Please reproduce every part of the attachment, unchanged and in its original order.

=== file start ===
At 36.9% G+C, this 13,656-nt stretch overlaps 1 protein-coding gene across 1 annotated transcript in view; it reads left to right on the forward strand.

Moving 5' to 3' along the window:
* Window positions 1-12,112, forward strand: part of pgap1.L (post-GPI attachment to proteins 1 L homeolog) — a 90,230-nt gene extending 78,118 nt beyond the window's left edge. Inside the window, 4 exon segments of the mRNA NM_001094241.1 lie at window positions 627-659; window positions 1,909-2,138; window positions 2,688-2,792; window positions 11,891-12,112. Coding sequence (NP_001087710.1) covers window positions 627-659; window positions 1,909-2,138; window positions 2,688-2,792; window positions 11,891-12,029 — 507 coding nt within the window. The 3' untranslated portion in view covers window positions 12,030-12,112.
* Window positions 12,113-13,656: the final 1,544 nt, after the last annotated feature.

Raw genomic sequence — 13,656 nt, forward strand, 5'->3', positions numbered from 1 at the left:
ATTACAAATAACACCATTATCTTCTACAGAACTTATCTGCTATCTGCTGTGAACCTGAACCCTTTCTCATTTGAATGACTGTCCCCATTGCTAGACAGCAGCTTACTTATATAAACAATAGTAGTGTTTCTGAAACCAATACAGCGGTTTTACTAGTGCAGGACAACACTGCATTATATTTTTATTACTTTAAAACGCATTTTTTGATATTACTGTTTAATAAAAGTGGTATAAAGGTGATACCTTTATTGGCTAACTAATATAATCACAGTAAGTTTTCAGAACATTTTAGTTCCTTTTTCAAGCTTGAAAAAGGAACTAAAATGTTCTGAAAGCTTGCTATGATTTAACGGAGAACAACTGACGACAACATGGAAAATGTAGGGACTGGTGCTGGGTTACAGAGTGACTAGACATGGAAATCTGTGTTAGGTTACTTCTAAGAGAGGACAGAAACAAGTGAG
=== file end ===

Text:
At 36.9% G+C, this 13,656-nt stretch overlaps 1 protein-coding gene across 1 annotated transcript in view; it reads left to right on the forward strand.

Moving 5' to 3' along the window:
* Window positions 1-12,112, forward strand: part of pgap1.L (post-GPI attachment to proteins 1 L homeolog) — a 90,230-nt gene extending 78,118 nt beyond the window's left edge. Inside the window, 4 exon segments of the mRNA NM_001094241.1 lie at window positions 627-659; window positions 1,909-2,138; window positions 2,688-2,792; window positions 11,891-12,112. Coding sequence (NP_001087710.1) covers window positions 627-659; window positions 1,909-2,138; window positions 2,688-2,792; window positions 11,891-12,029 — 507 coding nt within the window. The 3' untranslated portion in view covers window positions 12,030-12,112.
* Window positions 12,113-13,656: the final 1,544 nt, after the last annotated feature.

Raw genomic sequence — 13,656 nt, forward strand, 5'->3', positions numbered from 1 at the left:
ATTACAAATAACACCATTATCTTCTACAGAACTTATCTGCTATCTGCTGTGAACCTGAACCCTTTCTCATTTGAATGACTGTCCCCATTGCTAGACAGCAGCTTACTTATATAAACAATAGTAGTGTTTCTGAAACCAATACAGCGGTTTTACTAGTGCAGGACAACACTGCATTATATTTTTATTACTTTAAAACGCATTTTTTGATATTACTGTTTAATAAAAGTGGTATAAAGGTGATACCTTTATTGGCTAACTAATATAATCACAGTAAGTTTTCAGAACATTTTAGTTCCTTTTTCAAGCTTGAAAAAGGAACTAAAATGTTCTGAAAGCTTGCTATGATTTAACGGAGAACAACTGACGACAACATGGAAAATGTAGGGACTGGTGCTGGGTTACAGAGTGACTAGACATGGAAATCTGTGTTAGGTTACTTCTAAGAGAGGACAGAAACAAGTGAG